A superb account of the growth and day-to-day functioning of the Nazi state.



Attaining power is one thing, as the first volume—The Coming of the Third Reich (2004)—in Cambridge historian Evans’s trilogy on Nazi Germany demonstrated. The challenge is keeping it.

If a European of 1910 had had to guess where a violent irruption of anti-Semitism would occur within a few decades, the answer likely would have been France. Germany achieved the distinction when the avowedly racist Nazi Party took its place at the head of government and promulgated laws “against class struggle and materialism, for the national community and an idealistic outlook.” After the Night of the Long Knives, the Nazis were effectively unopposed; yet, by Evans’s account, much of their effort was thereafter directed toward convincing the German people to buy into the antireligious, totalitarian tenets of the police state. As late as 1939, many German teachers paid only lip service to Nazism; one student recalls, “It was very difficult for me to accept any teaching at all, because I never knew how much the teacher believed in it or not.” The Nazi leadership had to contend not only with resistance on the part of adults, but also with an exuberant Hitler Youth as wild and uncontrollable as the Red Guards would prove to be in China. Eventually, the Nazis secured near-total power, yet what really won hearts and minds was the party’s fulfillment of “the basic desire of the vast majority for order, security, jobs, the possibility of improved living standards and advancement”—all the things that the Weimar government had not been able to deliver. That vast majority seemed largely unmoved that Jews, gays, the political opposition and other undesirables were disappearing, or that the government quickly forgot its promises to save the middle class and small businesses and instead took the interests of the major corporations as its own.

A superb account of the growth and day-to-day functioning of the Nazi state.

Pub Date: Oct. 24, 2005

ISBN: 1-59420-074-2

Page Count: 800

Publisher: Penguin Press

Review Posted Online: May 20, 2010

Kirkus Reviews Issue: Aug. 1, 2005

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The author's youthfulness helps to assure the inevitable comparison with the Anne Frank diary although over and above the...


Elie Wiesel spent his early years in a small Transylvanian town as one of four children. 

He was the only one of the family to survive what Francois Maurois, in his introduction, calls the "human holocaust" of the persecution of the Jews, which began with the restrictions, the singularization of the yellow star, the enclosure within the ghetto, and went on to the mass deportations to the ovens of Auschwitz and Buchenwald. There are unforgettable and horrifying scenes here in this spare and sombre memoir of this experience of the hanging of a child, of his first farewell with his father who leaves him an inheritance of a knife and a spoon, and of his last goodbye at Buchenwald his father's corpse is already cold let alone the long months of survival under unconscionable conditions.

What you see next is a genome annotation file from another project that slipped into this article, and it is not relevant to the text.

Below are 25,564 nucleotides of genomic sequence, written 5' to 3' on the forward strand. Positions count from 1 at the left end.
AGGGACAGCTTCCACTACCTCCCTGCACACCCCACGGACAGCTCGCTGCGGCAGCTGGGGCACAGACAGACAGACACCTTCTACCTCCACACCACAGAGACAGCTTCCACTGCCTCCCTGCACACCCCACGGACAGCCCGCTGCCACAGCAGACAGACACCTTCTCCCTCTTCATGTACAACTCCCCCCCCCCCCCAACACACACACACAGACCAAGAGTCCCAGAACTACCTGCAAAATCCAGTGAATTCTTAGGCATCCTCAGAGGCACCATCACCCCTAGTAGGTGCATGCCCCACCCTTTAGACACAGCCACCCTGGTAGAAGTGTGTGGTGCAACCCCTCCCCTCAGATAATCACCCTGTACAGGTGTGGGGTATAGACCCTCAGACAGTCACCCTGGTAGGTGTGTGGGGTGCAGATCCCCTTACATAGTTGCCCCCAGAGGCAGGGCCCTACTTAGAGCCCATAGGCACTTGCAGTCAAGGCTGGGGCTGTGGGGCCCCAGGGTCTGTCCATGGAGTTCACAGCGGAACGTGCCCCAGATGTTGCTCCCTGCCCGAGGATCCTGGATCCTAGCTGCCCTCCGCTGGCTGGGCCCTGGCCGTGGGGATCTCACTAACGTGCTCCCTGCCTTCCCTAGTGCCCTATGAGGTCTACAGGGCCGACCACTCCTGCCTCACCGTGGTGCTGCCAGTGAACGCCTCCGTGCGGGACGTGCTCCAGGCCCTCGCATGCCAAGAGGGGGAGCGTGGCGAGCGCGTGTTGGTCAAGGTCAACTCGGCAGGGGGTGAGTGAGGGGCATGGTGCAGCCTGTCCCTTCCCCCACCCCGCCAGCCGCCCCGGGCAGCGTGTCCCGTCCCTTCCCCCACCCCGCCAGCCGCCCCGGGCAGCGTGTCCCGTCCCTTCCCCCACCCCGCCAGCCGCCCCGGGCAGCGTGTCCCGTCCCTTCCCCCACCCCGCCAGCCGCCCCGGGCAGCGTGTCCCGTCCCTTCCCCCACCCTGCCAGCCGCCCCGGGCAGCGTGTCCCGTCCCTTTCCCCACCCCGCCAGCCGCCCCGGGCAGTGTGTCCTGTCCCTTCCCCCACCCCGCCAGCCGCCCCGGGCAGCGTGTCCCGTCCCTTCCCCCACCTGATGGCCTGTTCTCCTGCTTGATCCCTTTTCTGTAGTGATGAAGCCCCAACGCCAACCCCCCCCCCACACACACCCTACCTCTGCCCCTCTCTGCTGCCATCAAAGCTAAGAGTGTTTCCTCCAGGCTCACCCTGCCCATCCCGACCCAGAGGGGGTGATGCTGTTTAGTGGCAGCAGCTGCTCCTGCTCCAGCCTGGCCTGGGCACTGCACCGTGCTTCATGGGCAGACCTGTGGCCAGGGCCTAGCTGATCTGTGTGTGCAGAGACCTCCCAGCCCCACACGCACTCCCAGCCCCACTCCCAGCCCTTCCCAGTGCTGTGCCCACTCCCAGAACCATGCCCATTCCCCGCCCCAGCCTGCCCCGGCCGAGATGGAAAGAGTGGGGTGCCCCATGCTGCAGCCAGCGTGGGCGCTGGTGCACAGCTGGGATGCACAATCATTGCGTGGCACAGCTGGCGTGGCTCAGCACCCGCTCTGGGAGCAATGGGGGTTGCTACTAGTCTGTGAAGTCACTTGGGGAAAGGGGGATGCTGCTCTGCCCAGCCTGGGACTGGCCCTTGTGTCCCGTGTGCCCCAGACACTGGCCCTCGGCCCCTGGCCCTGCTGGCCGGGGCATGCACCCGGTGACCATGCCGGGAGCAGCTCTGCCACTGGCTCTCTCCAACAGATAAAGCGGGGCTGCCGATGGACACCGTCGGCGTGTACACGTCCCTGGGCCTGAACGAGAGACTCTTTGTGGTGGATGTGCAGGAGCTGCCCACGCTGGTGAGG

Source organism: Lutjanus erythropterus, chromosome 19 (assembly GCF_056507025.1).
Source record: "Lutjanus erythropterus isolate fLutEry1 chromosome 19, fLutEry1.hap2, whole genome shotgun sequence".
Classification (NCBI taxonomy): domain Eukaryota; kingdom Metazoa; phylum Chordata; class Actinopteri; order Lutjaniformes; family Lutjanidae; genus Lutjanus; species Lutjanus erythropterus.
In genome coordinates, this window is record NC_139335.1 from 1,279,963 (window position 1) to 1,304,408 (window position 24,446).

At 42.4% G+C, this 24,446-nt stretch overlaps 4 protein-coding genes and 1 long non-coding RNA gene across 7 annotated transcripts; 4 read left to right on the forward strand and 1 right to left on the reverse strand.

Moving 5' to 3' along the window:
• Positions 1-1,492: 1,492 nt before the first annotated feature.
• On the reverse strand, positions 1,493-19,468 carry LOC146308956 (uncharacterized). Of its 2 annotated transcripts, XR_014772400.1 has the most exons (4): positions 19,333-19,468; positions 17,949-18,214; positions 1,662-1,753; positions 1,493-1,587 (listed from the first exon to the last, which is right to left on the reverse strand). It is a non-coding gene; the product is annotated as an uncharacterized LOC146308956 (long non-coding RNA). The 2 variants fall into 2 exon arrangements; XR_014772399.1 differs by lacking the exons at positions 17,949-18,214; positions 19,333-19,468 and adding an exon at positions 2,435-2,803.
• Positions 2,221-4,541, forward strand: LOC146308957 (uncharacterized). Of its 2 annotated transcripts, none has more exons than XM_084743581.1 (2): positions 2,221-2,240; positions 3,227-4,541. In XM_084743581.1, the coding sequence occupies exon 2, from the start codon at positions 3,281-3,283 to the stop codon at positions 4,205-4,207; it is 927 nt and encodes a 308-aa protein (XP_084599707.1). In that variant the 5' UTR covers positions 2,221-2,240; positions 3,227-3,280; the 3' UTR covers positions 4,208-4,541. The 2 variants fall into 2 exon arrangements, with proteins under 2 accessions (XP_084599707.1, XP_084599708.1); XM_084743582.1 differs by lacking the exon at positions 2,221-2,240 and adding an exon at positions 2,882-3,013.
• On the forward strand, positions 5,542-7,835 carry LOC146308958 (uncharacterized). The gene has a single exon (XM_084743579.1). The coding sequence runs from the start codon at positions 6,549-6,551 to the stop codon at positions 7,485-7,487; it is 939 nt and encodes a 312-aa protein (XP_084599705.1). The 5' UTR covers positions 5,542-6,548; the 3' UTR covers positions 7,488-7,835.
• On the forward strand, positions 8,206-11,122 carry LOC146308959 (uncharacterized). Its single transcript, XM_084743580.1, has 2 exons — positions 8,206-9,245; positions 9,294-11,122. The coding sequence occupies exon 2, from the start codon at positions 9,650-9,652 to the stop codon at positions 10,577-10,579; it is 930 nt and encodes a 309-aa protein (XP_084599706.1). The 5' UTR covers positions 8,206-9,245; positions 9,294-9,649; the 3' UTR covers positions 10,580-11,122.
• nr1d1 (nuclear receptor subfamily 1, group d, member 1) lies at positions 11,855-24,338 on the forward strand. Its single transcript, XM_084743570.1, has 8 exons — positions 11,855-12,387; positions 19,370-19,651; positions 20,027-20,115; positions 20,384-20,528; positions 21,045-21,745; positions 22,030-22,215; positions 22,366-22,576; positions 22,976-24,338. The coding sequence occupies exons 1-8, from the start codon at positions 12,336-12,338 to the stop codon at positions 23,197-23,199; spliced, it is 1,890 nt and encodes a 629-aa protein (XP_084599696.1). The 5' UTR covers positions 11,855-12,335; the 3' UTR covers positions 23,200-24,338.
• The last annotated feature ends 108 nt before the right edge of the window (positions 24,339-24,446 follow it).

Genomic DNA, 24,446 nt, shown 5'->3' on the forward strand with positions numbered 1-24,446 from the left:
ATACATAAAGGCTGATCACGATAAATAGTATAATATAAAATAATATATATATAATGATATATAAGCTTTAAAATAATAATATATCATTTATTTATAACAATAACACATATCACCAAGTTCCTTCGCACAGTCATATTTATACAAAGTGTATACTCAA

The author's youthfulness helps to assure the inevitable comparison with the Anne Frank diary although over and above the sphere of suffering shared, and in this case extended to the death march itself, there is no spiritual or emotional legacy here to offset any reader reluctance.

Pub Date: Jan. 16, 2006

ISBN: 0374500010

Page Count: 120

Publisher: Hill & Wang

Review Posted Online: Oct. 7, 2011

Kirkus Reviews Issue: Jan. 15, 2006

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Buffs of the Old West will enjoy Clavin’s careful research and vivid writing.



Rootin’-tootin’ history of the dry-gulchers, horn-swogglers, and outright killers who populated the Wild West’s wildest city in the late 19th century.

The stories of Wyatt Earp and company, the shootout at the O.K. Corral, and Geronimo and the Apache Wars are all well known. Clavin, who has written books on Dodge City and Wild Bill Hickok, delivers a solid narrative that usefully links significant events—making allies of white enemies, for instance, in facing down the Apache threat, rustling from Mexico, and other ethnically charged circumstances. The author is a touch revisionist, in the modern fashion, in noting that the Earps and Clantons weren’t as bloodthirsty as popular culture has made them out to be. For example, Wyatt and Bat Masterson “took the ‘peace’ in peace officer literally and knew that the way to tame the notorious town was not to outkill the bad guys but to intimidate them, sometimes with the help of a gun barrel to the skull.” Indeed, while some of the Clantons and some of the Earps died violently, most—Wyatt, Bat, Doc Holliday—died of cancer and other ailments, if only a few of old age. Clavin complicates the story by reminding readers that the Earps weren’t really the law in Tombstone and sometimes fell on the other side of the line and that the ordinary citizens of Tombstone and other famed Western venues valued order and peace and weren’t particularly keen on gunfighters and their mischief. Still, updating the old notion that the Earp myth is the American Iliad, the author is at his best when he delineates those fraught spasms of violence. “It is never a good sign for law-abiding citizens,” he writes at one high point, “to see Johnny Ringo rush into town, both him and his horse all in a lather.” Indeed not, even if Ringo wound up killing himself and law-abiding Tombstone faded into obscurity when the silver played out.

Buffs of the Old West will enjoy Clavin’s careful research and vivid writing.

Pub Date: April 21, 2020

ISBN: 978-1-250-21458-4

Page Count: 400

Publisher: St. Martin's

Review Posted Online: Jan. 20, 2020

Kirkus Reviews Issue: Feb. 15, 2020

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